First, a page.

Table of Contents




Art. 49. Proprietors have a right to establish on their estates or in favor of their estates, such services as they deem proper: Provided nevertheless that the services be not imposed on the person or in favor of the person, but only on an estate or in favor of an estate, and Provided moreover, that said services imply nothing contrary to public order.
The use and extent of services thus established, are regulated by the title by which they are established, and if there be no title, by the following rules:

Art. 50. All services are established either for the use of houses or for the use of lands.
Those of the first kind are called urban services whether the buildings to which they are due be situated in the city or in the country.
Those of the second kind are called rural services.

Art. 51. All services are either perpetual or interrupted.
Perpetual services are those whose use is or may be continual without the act of man.
Such are aqueducts, common sewers, prospects and the like.
Interrupted services, are such as need the act of man to be exercised.
Such are the rights of passage, well, pasture and the like.

Art. 52. Again, services are either visible and apparent or non apparent.
Apparent services are such as are to be perceivable by exterior works, such as a door, a window, an aqueduct.
Non apparant services are such as have no exterior sign of their existence, such for instance as the prohibition of building on an estate, or of building above a particular height.



Art. 53. Perpetual and apparent services may be acquired by title or by a possession of thirty years.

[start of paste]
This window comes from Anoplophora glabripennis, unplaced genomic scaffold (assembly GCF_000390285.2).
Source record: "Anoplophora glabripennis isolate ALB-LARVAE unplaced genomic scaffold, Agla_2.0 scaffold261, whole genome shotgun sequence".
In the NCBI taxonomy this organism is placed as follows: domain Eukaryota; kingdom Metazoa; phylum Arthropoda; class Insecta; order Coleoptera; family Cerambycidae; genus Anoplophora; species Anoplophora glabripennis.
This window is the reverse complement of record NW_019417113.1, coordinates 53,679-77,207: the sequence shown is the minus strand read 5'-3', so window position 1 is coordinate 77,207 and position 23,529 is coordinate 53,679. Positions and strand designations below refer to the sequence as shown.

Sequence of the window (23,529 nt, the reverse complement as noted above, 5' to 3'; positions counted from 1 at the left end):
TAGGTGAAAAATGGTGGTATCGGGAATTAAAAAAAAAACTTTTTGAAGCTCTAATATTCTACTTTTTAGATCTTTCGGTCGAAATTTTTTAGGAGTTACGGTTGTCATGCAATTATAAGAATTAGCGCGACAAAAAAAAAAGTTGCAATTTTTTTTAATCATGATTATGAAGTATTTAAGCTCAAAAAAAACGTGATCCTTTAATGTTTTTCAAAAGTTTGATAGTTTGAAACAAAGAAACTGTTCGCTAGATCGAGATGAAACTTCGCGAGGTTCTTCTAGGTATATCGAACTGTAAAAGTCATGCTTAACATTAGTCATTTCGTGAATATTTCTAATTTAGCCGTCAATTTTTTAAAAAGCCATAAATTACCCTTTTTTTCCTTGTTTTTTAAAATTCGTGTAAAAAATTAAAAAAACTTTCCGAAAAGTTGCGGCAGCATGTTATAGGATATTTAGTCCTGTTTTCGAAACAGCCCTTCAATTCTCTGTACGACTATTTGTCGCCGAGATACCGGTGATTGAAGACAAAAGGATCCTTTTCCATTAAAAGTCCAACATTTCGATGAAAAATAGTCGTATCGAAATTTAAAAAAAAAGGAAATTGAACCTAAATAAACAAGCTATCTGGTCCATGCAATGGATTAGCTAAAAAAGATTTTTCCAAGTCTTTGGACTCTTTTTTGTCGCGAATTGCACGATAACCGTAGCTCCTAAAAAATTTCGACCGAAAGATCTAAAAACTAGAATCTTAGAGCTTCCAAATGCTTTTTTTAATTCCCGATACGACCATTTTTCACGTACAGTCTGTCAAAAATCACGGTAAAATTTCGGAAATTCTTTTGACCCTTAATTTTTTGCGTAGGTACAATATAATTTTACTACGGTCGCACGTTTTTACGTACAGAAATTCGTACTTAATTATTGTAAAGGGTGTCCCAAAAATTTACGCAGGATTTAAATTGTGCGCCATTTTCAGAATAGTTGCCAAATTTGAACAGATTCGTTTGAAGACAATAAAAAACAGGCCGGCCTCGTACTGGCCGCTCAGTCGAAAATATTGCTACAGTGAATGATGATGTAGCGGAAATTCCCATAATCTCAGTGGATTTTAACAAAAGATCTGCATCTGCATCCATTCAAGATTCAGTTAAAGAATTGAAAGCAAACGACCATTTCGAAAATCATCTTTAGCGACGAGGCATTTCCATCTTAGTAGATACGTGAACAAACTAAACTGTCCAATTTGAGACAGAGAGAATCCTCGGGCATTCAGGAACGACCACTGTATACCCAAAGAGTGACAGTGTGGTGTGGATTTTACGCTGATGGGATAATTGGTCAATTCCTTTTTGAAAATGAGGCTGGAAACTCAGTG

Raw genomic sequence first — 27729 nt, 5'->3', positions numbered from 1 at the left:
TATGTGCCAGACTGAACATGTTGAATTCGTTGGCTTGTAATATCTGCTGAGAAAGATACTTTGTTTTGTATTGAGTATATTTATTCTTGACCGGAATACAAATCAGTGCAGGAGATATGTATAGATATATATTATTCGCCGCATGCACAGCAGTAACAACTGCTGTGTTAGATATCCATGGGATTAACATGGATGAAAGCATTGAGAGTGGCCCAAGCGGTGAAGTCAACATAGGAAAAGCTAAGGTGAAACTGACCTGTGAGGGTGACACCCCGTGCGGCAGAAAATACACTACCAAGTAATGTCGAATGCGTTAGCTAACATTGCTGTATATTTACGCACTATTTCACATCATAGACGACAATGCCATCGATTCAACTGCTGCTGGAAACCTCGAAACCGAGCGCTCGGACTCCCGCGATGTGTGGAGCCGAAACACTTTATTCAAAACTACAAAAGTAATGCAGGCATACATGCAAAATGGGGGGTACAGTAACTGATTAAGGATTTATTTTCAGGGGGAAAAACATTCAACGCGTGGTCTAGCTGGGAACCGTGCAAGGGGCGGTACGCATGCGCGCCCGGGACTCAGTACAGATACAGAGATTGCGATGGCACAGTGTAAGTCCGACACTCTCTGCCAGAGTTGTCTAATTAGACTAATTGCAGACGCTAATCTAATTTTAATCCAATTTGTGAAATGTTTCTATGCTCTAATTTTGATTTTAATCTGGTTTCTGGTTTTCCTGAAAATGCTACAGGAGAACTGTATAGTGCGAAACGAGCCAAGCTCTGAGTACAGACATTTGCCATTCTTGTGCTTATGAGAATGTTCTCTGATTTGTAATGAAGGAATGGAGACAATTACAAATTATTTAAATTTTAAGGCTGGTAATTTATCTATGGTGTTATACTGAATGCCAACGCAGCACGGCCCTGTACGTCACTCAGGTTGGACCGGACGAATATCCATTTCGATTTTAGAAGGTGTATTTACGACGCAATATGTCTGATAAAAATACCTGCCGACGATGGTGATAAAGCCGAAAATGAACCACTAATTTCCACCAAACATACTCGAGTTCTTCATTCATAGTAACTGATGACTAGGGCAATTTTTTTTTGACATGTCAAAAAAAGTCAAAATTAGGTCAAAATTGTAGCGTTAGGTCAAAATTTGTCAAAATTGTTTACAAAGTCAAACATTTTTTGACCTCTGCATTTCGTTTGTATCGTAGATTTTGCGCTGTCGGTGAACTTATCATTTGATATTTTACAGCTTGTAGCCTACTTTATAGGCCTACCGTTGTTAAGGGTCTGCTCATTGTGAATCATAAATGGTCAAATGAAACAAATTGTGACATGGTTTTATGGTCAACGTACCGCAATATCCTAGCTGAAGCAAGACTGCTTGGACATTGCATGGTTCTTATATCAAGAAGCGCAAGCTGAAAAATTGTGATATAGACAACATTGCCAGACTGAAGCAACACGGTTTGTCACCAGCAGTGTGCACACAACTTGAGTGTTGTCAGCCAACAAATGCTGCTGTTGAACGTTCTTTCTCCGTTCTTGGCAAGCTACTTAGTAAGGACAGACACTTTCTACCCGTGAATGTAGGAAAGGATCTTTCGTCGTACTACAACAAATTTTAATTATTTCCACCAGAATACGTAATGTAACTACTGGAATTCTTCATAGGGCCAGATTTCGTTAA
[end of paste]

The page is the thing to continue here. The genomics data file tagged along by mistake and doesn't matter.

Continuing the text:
Art. 54. Perpetual non apparent services and interrupted services, whether apparent or not, can be established only by a title.
Immemorial possession itself is not sufficient to acquire them.

Art. 55. The intention of the father of the family is equal to a title, with respect to perpetual and apparent services.

Art. 56. The intention of the father of the family is never presumed ill it has been proved, that both estates now divided have belonged to the same proprietor and that it is by him that the things have been placed in the situation from which the services result.

Art. 57. If the proprietor of two estates between which there exist an apparent sign of service, sell one of the said estates, and if the deed of sale be silent respecting the service, the same shall continue to exist actively or passively in favor of or upon the estate which has been sold.

Art. 58. The title by which such services are established as cannot be acquired by prescription, can be replaced only by a title by which said service is acknowledged by the owner of the estate which owes the services.

Art. 59. When a service is established every thing which is necessary to use such service is supposed to be granted at the same time with the service.
Thus the service of drawing water out of a spring, carries necessarily with it the right of passage.



Art. 60. He to whom a service is due, has a right to make all the works necessary to use and preserve the same.